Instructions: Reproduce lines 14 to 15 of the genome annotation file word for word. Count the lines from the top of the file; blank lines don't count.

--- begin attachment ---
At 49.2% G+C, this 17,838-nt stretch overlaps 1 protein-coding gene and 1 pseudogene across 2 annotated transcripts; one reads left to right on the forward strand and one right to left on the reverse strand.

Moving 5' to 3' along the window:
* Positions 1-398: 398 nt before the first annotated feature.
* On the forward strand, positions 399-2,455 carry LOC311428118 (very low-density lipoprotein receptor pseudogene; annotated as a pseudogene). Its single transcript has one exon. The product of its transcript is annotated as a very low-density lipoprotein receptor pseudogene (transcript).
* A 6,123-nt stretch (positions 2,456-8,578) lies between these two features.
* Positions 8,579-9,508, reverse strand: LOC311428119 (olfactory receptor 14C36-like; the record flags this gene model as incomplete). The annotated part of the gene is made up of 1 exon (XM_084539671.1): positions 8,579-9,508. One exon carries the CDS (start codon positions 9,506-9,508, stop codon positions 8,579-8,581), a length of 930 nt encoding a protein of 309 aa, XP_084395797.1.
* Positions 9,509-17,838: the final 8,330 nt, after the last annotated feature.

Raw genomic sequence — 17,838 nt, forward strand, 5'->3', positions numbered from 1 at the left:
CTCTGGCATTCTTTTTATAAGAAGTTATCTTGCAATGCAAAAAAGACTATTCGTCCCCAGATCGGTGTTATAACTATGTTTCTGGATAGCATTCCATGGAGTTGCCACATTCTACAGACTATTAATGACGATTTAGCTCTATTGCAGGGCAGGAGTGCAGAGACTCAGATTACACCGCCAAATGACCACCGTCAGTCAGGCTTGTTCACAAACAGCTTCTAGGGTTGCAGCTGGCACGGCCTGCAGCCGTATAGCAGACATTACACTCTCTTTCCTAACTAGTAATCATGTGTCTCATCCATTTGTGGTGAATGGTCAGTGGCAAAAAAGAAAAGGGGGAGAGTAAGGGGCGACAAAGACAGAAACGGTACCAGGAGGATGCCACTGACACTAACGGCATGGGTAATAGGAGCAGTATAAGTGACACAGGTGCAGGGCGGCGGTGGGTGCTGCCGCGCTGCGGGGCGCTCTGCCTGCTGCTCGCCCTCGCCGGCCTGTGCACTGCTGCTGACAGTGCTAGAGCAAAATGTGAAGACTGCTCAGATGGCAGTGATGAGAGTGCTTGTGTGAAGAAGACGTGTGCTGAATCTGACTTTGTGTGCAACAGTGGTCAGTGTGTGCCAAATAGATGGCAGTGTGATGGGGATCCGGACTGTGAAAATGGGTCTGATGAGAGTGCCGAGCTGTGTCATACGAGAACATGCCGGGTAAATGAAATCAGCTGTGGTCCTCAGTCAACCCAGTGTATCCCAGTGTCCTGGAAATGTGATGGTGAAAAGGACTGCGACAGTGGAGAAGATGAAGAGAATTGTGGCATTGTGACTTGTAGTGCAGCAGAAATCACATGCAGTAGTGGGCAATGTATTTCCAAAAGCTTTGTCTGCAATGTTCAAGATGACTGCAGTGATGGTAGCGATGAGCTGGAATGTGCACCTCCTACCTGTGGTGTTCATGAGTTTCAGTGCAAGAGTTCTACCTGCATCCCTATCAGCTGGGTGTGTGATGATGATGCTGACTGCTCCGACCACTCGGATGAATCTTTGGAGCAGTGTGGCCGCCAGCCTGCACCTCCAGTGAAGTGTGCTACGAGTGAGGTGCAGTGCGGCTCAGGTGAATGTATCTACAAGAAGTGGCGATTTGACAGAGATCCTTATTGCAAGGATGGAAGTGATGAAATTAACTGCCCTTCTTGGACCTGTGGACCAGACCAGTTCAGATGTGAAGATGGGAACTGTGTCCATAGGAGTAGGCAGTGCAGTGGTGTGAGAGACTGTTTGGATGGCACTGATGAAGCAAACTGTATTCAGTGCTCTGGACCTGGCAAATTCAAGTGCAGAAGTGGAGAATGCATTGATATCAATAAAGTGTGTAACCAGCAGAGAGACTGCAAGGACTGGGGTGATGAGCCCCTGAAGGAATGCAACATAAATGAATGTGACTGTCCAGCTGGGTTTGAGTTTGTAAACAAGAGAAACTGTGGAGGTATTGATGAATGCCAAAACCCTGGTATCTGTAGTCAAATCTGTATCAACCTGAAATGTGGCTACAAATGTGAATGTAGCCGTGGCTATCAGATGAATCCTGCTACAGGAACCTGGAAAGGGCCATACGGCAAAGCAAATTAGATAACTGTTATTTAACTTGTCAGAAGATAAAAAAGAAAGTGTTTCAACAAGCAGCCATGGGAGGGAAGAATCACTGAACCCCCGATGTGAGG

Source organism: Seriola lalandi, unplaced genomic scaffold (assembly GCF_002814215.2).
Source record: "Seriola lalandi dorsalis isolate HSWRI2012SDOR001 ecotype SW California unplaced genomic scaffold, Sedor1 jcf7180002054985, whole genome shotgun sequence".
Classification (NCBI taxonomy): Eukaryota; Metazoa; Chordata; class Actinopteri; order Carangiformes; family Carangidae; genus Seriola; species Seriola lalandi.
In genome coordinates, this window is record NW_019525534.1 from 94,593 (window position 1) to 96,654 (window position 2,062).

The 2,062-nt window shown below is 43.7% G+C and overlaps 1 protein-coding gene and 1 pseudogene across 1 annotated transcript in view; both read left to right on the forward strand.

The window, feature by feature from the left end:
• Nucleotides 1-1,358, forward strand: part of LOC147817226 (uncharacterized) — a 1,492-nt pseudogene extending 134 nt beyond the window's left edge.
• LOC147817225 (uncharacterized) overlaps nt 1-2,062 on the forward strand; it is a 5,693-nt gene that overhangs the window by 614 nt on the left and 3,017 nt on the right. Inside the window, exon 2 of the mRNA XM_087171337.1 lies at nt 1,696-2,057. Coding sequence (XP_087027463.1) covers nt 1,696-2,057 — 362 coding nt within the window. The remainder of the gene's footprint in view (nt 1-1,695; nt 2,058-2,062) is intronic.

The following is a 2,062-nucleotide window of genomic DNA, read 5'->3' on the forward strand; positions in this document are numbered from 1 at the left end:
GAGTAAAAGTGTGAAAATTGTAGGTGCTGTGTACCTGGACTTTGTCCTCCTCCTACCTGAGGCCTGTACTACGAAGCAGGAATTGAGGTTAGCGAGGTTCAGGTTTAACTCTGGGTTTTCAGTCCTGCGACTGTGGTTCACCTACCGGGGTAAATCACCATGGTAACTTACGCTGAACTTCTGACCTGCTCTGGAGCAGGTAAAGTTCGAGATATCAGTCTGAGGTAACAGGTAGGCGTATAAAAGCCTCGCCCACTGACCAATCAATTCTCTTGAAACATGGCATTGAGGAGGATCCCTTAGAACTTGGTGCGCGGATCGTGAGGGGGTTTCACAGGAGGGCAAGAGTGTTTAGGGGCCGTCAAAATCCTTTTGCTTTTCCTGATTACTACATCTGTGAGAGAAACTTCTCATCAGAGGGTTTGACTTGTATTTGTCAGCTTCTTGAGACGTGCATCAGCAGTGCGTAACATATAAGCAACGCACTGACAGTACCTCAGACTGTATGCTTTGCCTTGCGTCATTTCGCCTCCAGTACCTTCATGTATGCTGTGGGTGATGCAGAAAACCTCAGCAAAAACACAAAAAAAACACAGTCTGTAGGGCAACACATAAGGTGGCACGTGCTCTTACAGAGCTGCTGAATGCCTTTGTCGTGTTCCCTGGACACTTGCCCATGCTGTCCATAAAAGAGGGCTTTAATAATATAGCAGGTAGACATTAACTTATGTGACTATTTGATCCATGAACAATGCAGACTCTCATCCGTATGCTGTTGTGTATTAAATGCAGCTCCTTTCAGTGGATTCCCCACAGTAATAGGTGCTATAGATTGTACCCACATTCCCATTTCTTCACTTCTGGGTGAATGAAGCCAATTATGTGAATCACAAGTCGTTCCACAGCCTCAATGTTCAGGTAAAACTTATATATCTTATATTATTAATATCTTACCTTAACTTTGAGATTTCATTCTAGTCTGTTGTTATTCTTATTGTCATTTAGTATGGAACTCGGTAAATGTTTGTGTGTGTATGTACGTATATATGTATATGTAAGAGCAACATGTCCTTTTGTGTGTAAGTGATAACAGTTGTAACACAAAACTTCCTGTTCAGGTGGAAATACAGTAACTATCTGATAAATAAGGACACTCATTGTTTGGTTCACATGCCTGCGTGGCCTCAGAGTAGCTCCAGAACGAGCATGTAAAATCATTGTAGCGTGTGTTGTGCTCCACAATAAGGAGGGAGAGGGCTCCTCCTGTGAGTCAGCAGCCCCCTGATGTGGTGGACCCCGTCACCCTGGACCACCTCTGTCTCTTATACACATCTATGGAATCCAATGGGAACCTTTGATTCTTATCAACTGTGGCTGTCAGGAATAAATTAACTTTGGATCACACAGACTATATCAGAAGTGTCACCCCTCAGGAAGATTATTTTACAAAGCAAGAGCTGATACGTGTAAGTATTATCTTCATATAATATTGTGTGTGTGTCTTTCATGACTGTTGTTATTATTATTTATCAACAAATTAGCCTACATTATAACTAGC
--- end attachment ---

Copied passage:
The 2,062-nt window shown below is 43.7% G+C and overlaps 1 protein-coding gene and 1 pseudogene across 1 annotated transcript in view; both read left to right on the forward strand.

The window, feature by feature from the left end: